Current Projects include:
I. Marine Ecosystem Ecology
The Reef Ecosystem Evaluation Framework (REEF): Managing for Resilience in Temperate Marine Environments
Resilience is the ability of natural systems to resist or recover from disturbance without the loss of essential ecosystem function. In general, a broad body of evidence suggests that ecosystem “engineers”, species that create or modify habitat, can have profound effects on associated biodiversity and ecosystem function. As greater diversity often leads to greater resilience, as different species and functional groups may respond differently to different kinds of disturbance, it is important that we understand how pre- and post-recruitment processes influence the population dynamics of ecosystem engineers and other key functional groups if we are to identify the drivers of resilience and which management policies/actions are most likely to increase or safe-guard resilience of temperate reef ecosystems. To achieve this objective, we are:
Collaborators: Craig Johnson (UTas), Neville Barrett (UTas), Paul Hamer (DPI, Victoria), Greg Jenkins (DPI, Victoria), Maria Byrne (USydney), Sean Connell (UAdelaide), Bayden Russell (UAdelaide), Craig Sherman (Deakin Uni), Mick Keough (Melbourne Uni), Melinda Coleman (NSW MPA)
II. Fish and Fisheries Ecology
Maelstrom in the matrix: extreme environmental heterogeneity necessitates a novel conceptual framework for marine metapopulations
Marine reef organisms often reside in highly fragmented patchworks of populations interconnected by movement of larvae through a hyper-variable ocean matrix. Understanding how and why such fragmented populations fluctuate is essential to predicting extinction risk and responses of populations to environmental change, management strategies, and harvest. Importantly, such understanding requires we look beyond individual populations to demographic connections among populations. One important way that populations of marine reef organisms are connected is through movement of larvae. Young larvae may routinely be “lost” from parental populations and “captured” by distant populations. We know virtually nothing about true movement potential of the young of most marine species. This vital information has remained elusive for two key reasons: 1) the small size—microns to millimetres—of most marine larvae makes tracking their movements exceedingly difficult; and 2) the ocean matrix through which these larvae must move is vast, turbulent, and patchily populated with food and predators. Our work uses “environmental fingerprints” contained within the ear bones of larval fish as markers of their geographic origin. We are developing novel approaches to sample larval assemblages simultaneously with ocean matrix features, and integrate ocean physics and biology in a computer simulation to explore for the first time, the effects of ocean matrix features on larval movements, survival, and hence connectivity among fragmented marine populations.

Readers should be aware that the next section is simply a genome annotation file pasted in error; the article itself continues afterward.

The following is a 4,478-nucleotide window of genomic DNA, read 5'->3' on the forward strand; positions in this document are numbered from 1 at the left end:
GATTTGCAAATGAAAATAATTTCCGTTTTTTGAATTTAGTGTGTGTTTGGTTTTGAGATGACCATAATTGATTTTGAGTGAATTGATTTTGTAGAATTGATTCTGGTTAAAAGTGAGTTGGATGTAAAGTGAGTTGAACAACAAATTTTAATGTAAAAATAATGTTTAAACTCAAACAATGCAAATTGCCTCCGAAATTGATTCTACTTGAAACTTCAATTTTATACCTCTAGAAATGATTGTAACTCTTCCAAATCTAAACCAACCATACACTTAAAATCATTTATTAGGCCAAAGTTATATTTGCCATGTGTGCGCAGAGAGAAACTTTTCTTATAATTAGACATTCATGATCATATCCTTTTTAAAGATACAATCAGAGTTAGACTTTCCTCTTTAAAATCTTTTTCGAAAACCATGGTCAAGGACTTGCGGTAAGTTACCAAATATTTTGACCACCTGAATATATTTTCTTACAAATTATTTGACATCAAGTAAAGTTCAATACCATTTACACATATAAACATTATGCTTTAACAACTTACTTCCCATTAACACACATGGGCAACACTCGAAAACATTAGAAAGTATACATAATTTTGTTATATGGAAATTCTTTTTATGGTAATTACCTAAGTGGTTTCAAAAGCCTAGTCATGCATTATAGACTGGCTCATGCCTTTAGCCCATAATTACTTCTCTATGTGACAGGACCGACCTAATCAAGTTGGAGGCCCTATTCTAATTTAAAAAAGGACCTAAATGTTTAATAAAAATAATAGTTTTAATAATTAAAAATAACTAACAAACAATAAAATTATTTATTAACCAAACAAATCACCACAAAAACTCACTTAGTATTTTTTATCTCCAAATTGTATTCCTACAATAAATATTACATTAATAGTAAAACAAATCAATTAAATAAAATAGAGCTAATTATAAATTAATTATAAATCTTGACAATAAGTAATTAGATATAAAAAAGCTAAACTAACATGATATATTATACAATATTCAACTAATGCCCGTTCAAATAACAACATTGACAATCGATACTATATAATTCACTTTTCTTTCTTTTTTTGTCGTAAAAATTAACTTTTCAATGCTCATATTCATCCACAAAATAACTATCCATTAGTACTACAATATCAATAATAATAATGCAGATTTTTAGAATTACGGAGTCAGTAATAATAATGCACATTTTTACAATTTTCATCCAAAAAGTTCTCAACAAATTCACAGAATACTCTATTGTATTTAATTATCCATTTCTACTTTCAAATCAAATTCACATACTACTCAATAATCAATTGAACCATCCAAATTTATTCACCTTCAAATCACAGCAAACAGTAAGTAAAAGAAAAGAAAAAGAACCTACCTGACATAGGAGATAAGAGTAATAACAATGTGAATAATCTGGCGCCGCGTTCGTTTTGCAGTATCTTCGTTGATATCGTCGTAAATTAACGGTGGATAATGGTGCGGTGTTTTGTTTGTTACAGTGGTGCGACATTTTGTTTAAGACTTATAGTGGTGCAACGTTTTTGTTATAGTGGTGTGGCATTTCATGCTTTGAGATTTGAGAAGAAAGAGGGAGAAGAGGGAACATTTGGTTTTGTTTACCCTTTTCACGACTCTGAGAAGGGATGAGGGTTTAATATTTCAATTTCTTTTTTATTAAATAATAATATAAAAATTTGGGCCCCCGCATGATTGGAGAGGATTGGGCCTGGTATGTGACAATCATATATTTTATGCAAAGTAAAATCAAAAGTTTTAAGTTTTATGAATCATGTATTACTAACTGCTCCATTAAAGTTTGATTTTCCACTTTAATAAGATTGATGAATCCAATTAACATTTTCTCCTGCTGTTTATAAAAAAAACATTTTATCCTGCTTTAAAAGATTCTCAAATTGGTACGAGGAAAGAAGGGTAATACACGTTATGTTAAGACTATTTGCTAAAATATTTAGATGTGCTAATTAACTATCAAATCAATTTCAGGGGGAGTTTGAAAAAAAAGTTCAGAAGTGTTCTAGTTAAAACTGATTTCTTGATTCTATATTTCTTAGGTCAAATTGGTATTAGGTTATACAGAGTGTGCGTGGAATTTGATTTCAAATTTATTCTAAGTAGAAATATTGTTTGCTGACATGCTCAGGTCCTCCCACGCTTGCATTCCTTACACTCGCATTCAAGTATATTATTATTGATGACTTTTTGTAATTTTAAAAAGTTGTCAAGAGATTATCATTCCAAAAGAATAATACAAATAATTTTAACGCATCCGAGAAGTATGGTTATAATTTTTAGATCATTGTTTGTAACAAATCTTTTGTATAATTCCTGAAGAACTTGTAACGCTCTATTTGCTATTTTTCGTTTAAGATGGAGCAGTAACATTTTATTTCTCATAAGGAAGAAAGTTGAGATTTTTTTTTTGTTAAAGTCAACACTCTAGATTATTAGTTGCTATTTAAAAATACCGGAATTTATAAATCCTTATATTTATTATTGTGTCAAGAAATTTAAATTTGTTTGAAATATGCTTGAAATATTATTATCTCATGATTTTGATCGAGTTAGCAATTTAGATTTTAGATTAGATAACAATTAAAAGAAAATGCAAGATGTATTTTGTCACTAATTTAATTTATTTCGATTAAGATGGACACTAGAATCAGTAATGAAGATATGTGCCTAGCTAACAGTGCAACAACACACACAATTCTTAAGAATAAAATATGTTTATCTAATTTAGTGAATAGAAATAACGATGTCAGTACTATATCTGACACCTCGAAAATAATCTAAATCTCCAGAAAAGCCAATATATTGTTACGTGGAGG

What drives recruitment variability in Snapper? Application of a novel theoretical and empirical approach to predict fluctuations in fisheries
Understanding the causes of fluctuations in the recruitment of young to fish populations is an essential scientific need for sustainable fisheries management. This project is uniquely combining physical and biological information on the early life stages of snapper, a key fishery species in southern Australia that shows highly variable recruitment, into a sophisticated modelling framework that will identify the underlying processes driving fluctuations in recruitment. This information will allow predictions of future trends in fishery recruitment in the short term based on measurements of climatic variables, and in the long term based on climate change predictions, with broad applicability to many socio-economically important fisheries.
Collaborators: Greg Jenkins (DPI, Victoria), Paul Hamer (DPI, Victoria)
Linking freshwater flows, salt wedge dynamics and fisheries productivity in estuaries
Freshwater needs of Australia’s estuaries are poorly understood. Freshwater flows influence productivity and dispersion of salt wedges (fresh-saltwater interface), which are important nurseries for larval fish in estuaries. Estuaries also support valuable juvenile fish habitat (e.g. seagrass). Coincidence of productive salt wedges with optimal fish habitat may enhance fisheries by improving the growth and survival of early life stages. This project is integrating hydraulic models and information on the early life history of fish to determine links among freshwater flows, salt wedge dynamics and fisheries production. Findings from this project will be important in allocating freshwater flows to sustain Australia’s estuarine resources.
Collaborators: Jeremy Hindell (DSE, Victoria), Greg Jenkins (DPI, Victoria), Andrew Western (Melbourne Uni)
III. Evolutionary Ecology of Fishes
How connected are marine populations? Comparing life histories of endemic and non-endemic reef fishes to investigate the mechanisms behind self-recruitment
The Victorian Centre for Aquatic Pollution Identification & Management (CAPIM)
Aquatic systems are increasingly under threat from pollutants that are very difficult to identify, and whose effects are hard to separate from other sources of habitat degradation. CAPIM is developing and implementing innovative approaches to determine where aquatic ecosystems in inland waters and estuaries are affected by pollutants, identifying pollution sources, developing a mitigation strategy, and developing biotic and chemical systems to monitor remedial actions.
Within estuaries, we are establishing, developing and validating (through cross-theme and inter-agency collaboration) new methods for detecting and managing effects of pollutants in Victoria’s estuaries. Specifically we are:
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